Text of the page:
Tag Archives: conflict

better or worse

What is the purpose of a wedding anyway?

As a girl, I envisioned the fanciness, the awe-inspiring grandeur as the movies make it out to be.  More so… when I thought of my wedding, it was really about the PEOPLE you love and the HAPPINESS that came along with it.  I saw the wedding as a ridiculously overpriced party with tons of food, smiling, laughing, dancing, a gorgeous dress, a fabulous husband, and a large crowd of supportive friends and family.  At 26 years old, engaged, and about to be married, I still want those things.  Yet, I didn’t see myself struggling so hard to get there.

Now that this “Big Day” is approaching for me, I’m left with several conflicting feelings of dread, stress, disappointment, nostalgia, and during rare moments, excitement.  It feels like a lonely place to be because I don’t seem to find my issues reflected in the glossy wedding magazines, colorful Knot website, or dream wedding shows.  When people ask me “How’s wedding planning?”, I feel like a freak for not being more giddy in my response.  Sometimes I completely fake it.  The only place of solace are through conversations with other real-life brides.  It’s like meeting another wounded soldier who survived the same battle that I’m about to face.  An instant connection is formed – one based on encouragement & empathy.

The biggest shock for me in getting engaged and beginning the wedding planning was how it drastically changed (or perhaps unveiled?) the relationships in my life.  It forced me to evaluate who were the most important people in my life.  Who to include in this whole planning process.  Who will truly be by my side for such a significant occasion in my life?  Who will truly support me in my decisions?  Who will be consistent?  For better or for worse isn’t just for your life partner; it applies just as much to your other loved ones.  It was a test of some sorts for many of my relationships – both friendships and family.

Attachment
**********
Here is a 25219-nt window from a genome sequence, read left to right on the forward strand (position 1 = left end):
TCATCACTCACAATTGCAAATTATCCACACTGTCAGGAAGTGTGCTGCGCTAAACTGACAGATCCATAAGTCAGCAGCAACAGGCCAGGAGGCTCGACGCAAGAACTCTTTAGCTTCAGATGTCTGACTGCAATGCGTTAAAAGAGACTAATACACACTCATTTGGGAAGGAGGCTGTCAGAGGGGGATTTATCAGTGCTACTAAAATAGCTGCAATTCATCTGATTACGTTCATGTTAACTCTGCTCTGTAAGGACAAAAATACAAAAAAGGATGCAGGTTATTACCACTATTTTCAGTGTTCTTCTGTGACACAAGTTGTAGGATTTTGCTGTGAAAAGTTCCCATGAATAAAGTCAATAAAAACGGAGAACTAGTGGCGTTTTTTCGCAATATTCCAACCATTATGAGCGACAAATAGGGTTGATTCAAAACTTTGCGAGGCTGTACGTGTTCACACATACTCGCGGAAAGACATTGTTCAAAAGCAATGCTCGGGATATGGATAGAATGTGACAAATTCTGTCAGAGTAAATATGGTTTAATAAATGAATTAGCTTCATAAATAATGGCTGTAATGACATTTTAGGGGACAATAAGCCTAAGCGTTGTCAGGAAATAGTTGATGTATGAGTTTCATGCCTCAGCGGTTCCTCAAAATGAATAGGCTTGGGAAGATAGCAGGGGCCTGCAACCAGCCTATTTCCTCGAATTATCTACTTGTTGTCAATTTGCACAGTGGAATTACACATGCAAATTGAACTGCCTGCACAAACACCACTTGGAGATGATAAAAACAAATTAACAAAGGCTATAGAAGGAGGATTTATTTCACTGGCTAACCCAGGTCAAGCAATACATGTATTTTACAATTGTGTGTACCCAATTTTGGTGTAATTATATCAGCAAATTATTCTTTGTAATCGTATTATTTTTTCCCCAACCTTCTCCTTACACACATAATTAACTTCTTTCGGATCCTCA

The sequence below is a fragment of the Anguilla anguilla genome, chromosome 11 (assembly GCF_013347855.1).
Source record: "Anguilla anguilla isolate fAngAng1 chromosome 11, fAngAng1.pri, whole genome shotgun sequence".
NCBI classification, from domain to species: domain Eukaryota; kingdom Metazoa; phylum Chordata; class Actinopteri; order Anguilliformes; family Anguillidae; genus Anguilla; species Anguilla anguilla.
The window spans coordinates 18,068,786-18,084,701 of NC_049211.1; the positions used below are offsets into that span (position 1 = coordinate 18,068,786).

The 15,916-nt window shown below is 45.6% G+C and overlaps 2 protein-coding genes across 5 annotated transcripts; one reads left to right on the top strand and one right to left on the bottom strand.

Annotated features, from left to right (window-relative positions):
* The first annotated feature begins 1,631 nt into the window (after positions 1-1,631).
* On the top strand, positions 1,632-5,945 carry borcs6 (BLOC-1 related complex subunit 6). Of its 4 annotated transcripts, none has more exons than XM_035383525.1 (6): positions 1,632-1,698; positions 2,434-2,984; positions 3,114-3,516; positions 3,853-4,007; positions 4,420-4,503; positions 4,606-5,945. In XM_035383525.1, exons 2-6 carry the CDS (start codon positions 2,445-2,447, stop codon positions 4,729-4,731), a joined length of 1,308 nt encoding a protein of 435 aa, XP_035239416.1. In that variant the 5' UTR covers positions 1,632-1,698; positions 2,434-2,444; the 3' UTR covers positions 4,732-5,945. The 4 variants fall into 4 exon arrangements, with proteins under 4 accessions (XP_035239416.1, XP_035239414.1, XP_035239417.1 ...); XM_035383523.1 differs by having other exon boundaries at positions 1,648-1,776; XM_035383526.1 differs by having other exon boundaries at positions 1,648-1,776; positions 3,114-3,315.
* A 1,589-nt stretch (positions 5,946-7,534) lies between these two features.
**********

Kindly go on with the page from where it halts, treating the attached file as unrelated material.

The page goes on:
For the sake of some confidentiality, I won’t list names, but I will say with great disappointment that some of those relationships failed me.  There was a great deal of emotional conflict that arose in the first month of my engagement – family loyalty, selfishness, old history, lost friendships, etc.  In hindsight, I believe that a majority of those issues arose because other people had selfishly harbored issues of their own and decided to use the engagement as a catalyst to bring those issues to the surface.  Funny enough, life was just fine prior to when J asked the question.  So, was it REALLY about me?  Or was it about them?  Sadly enough, no one ever warns you that a wedding could potentially be destructive to your relationships… or to your mental health for that matter.

In the past few months, J & I had some major talks and decisions to make.  How much of our own happiness are we willing to sacrifice for the sake of others’ happiness?  And how much of it is ours to claim?  We’ve realized, with much disappointment and sadness, that it will not be given to us easily.  As much as these people say they care and love us, they love themselves – be it their pride, ego, or traditions – more.

Honestly, I’m pretty tired of walking on eggshells around others’ feelings, especially for an event that’s intended to be mine & J’s.  Compromising is one thing, but losing perspective is another.  I know the difference between support and selfishness, and as much as I hate to say this about people whom I love – it’s downright selfish.